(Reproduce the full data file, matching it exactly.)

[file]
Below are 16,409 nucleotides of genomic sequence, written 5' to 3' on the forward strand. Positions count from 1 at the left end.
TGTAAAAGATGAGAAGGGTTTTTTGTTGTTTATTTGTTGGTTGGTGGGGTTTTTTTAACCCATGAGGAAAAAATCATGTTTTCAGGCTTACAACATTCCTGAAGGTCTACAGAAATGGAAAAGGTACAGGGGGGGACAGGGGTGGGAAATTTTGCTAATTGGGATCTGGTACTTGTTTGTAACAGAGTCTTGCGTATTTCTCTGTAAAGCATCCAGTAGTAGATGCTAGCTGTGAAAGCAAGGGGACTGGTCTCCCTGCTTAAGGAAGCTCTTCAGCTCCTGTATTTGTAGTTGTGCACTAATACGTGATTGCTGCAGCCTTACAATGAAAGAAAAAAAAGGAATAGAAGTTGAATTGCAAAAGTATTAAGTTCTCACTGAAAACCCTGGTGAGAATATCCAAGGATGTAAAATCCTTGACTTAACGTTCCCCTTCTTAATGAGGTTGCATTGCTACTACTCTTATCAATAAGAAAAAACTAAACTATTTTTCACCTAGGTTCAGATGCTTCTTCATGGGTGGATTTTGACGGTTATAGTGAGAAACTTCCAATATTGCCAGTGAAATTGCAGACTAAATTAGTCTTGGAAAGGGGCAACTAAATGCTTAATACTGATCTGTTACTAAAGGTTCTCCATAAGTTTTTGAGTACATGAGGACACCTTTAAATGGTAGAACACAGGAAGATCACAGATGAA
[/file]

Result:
Below are 16,409 nucleotides of genomic sequence, written 5' to 3' on the forward strand. Positions count from 1 at the left end.
TGTAAAAGATGAGAAGGGTTTTTTGTTGTTTATTTGTTGGTTGGTGGGGTTTTTTTAACCCATGAGGAAAAAATCATGTTTTCAGGCTTACAACATTCCTGAAGGTCTACAGAAATGGAAAAGGTACAGGGGGGGACAGGGGTGGGAAATTTTGCTAATTGGGATCTGGTACTTGTTTGTAACAGAGTCTTGCGTATTTCTCTGTAAAGCATCCAGTAGTAGATGCTAGCTGTGAAAGCAAGGGGACTGGTCTCCCTGCTTAAGGAAGCTCTTCAGCTCCTGTATTTGTAGTTGTGCACTAATACGTGATTGCTGCAGCCTTACAATGAAAGAAAAAAAAGGAATAGAAGTTGAATTGCAAAAGTATTAAGTTCTCACTGAAAACCCTGGTGAGAATATCCAAGGATGTAAAATCCTTGACTTAACGTTCCCCTTCTTAATGAGGTTGCATTGCTACTACTCTTATCAATAAGAAAAAACTAAACTATTTTTCACCTAGGTTCAGATGCTTCTTCATGGGTGGATTTTGACGGTTATAGTGAGAAACTTCCAATATTGCCAGTGAAATTGCAGACTAAATTAGTCTTGGAAAGGGGCAACTAAATGCTTAATACTGATCTGTTACTAAAGGTTCTCCATAAGTTTTTGAGTACATGAGGACACCTTTAAATGGTAGAACACAGGAAGATCACAGATGAA